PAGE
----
Our Law Firm prepares and files H-1B petitions and counsels employers an all issues related to the H-1B visa.
The H-1B visa is a nonimmigrant visa that allows an alien to work in the U.S. for up to six years (or more, in certain circumstances) in a professional position. The H-1B visa is employer specific, meaning that the alien can work only for the petitioning employer on the H-1B petition. An alien can work concurrently for two or more employers, but each employer must file a petition on behalf of a foreign worker.
General Requirements for an H-1B visa:
- Specialty occupation: generally, the position must require at least a four year bachelor’s degree in a particular field closely related to the position.
- The alien must have at least a bachelor’s degree or its equivalent in the related field.
- The employer must pay at least the prevailing wage and make certain certifications on the Labor Condition Application.
United States makes 65,000 H-1B visas available each fiscal year for highly skilled professional occupations. Additionally, 20,000 additional H-1B visas are available for foreigners that earned a U.S. Master’s or higher degree. Cap-subject visa petitions are filed on April 1, and, if approved, a worker may start working for sponsoring employer on October 1st of the same year.
Demand for H-1B visas is very high and usually exceeds the number of available visas. Annual cap is typically reached within just the first 5 days. As a result, USCIS conducts a random lottery to determine the winners. Petitions that are not selected are returned to employers along with all USCIS filing fees.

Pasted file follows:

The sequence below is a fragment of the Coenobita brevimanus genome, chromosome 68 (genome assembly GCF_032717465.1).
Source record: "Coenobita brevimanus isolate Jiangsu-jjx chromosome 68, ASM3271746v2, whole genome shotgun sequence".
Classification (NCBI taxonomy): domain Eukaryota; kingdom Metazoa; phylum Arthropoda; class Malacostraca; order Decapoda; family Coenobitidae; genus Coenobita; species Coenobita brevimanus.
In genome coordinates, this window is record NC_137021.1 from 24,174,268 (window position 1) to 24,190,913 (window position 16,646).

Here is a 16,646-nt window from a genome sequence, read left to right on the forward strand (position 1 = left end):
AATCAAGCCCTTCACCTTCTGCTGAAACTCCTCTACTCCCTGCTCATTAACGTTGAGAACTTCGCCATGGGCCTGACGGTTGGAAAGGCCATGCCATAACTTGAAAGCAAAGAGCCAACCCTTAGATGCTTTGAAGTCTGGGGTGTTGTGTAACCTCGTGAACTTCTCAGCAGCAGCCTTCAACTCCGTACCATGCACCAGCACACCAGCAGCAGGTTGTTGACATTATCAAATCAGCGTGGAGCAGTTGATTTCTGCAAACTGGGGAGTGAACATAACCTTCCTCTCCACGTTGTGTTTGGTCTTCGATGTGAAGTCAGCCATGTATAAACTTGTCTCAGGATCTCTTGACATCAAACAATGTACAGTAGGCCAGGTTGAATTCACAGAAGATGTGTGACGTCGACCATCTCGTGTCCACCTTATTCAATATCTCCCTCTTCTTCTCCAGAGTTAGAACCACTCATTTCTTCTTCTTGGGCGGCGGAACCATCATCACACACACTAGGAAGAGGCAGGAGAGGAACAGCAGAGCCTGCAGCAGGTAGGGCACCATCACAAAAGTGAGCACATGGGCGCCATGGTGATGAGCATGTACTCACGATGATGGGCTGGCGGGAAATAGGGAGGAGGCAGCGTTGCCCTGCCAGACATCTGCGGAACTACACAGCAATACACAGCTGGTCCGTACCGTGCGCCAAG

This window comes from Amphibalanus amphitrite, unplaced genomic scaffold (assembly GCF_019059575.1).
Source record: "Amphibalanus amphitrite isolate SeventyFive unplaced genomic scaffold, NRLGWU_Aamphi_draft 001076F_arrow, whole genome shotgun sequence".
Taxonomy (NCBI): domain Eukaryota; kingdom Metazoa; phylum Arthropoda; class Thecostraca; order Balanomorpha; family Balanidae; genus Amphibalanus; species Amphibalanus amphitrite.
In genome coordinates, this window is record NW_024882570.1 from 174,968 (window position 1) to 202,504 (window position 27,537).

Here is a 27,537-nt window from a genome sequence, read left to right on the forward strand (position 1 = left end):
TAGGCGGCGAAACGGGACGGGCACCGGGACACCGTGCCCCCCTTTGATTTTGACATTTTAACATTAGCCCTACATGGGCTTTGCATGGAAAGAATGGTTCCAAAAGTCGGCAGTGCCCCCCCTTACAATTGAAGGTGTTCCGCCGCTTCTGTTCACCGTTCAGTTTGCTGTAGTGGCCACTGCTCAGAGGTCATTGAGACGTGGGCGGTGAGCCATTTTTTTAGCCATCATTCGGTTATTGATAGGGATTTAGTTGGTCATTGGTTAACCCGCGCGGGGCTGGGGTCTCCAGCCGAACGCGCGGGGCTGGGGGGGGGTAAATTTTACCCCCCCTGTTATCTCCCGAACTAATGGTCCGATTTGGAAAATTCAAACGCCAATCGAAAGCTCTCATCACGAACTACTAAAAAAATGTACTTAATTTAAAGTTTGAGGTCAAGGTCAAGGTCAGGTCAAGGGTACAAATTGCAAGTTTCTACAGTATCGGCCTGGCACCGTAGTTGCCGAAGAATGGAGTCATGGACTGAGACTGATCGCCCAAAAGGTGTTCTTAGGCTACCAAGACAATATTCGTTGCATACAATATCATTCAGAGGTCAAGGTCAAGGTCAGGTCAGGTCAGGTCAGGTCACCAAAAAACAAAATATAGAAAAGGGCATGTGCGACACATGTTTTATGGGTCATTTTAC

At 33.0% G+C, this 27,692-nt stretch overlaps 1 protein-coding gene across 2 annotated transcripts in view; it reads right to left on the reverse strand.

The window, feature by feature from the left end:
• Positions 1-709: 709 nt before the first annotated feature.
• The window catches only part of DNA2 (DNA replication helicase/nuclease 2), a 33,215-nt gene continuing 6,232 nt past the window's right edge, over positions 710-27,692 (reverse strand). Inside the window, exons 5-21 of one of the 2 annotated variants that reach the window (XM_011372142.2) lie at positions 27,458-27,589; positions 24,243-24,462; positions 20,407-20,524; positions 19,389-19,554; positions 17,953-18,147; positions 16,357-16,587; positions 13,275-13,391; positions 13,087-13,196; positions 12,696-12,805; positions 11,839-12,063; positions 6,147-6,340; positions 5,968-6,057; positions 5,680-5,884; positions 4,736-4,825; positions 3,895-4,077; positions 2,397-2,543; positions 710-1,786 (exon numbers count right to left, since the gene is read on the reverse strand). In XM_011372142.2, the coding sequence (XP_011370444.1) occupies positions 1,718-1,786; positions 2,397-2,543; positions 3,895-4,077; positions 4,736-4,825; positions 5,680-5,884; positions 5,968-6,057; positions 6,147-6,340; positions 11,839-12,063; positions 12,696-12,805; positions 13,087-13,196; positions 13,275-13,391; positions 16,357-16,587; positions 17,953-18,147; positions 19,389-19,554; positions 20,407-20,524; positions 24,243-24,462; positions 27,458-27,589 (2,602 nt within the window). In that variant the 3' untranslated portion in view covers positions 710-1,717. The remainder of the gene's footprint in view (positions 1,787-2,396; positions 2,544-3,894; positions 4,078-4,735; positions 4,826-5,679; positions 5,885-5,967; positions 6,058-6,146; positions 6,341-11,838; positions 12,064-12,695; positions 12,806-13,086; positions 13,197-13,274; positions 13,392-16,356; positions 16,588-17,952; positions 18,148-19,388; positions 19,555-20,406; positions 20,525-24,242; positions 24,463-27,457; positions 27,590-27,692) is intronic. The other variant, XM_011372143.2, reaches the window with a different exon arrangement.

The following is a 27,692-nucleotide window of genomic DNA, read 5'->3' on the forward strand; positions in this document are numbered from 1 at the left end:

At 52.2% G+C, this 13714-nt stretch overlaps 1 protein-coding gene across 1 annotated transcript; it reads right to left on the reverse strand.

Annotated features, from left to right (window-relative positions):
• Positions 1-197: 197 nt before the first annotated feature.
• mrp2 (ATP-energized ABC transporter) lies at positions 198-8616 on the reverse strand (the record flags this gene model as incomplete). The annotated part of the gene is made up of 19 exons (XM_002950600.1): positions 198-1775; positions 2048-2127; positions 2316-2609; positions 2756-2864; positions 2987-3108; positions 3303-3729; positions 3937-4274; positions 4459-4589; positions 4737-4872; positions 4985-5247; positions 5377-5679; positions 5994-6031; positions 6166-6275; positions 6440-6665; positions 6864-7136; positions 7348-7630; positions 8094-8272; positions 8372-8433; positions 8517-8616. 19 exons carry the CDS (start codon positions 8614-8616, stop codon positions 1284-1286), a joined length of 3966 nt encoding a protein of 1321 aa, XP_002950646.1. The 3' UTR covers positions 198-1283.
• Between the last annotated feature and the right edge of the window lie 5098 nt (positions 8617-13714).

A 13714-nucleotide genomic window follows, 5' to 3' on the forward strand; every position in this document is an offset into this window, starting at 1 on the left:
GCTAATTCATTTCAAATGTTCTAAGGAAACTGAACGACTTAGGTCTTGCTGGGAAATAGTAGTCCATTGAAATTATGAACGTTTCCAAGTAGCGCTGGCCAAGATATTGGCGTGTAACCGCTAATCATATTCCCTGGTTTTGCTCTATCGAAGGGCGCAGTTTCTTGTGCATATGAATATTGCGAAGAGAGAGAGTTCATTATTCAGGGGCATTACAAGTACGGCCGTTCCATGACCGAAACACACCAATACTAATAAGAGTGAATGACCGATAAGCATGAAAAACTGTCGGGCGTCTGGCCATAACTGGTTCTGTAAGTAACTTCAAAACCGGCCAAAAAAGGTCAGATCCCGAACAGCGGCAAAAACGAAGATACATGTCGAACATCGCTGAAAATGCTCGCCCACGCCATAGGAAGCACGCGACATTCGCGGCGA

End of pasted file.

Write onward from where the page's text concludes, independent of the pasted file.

It takes several weeks to prepare an H-1B petition. U.S. Department of Labor must first certify a Labor Condition Application before a petition can be filed.
Cap Exempt H-1B.
Certain employers and individuals are not subject to the visa cap. These employers may file petitions at any time of the year and annual quotas do not apply. Other requirements are the same as for cap subject visas.
Regulations provide for the following cap exempt institutions or employees:
- Institutions of higher education or related or affiliated nonprofit entities;
- Non-profit research organizations or governmental research organizations;
- A person who has already been counted against the cap within the past six years;
- A person extending H-1B status or changing employers; and
- A J-1 physician who has obtained State Conrad 30 program waiver.
Cap-exempt status clearly has many advantages as it is not limited by the number of visas or the time of filing.
Other H visa Programs: H-1B1 visa for Chile and Singapore:
Under Free Trade Agreements, citizens of Chile and Singapore are eligible to obtain H-1B1 visas. Annual caps exist for these categories, reserving 1,400 visas for citizens of Chile and 5,400 visas for citizens of Singapore. However, demand is not very high for these visas and annual caps are not reached, meaning that these visas are practically always available.
E-3 visa for Australians:
Similarly, based on the Free Trade agreement, 10,500 visas are allocated annually for the Australian citizens. Requirements are almost identical as for an H-1B visas. Annual quotas are practically never reached, making this E-3 visa a viable option for U.S. employers seeking to employ foreign talent from Australia.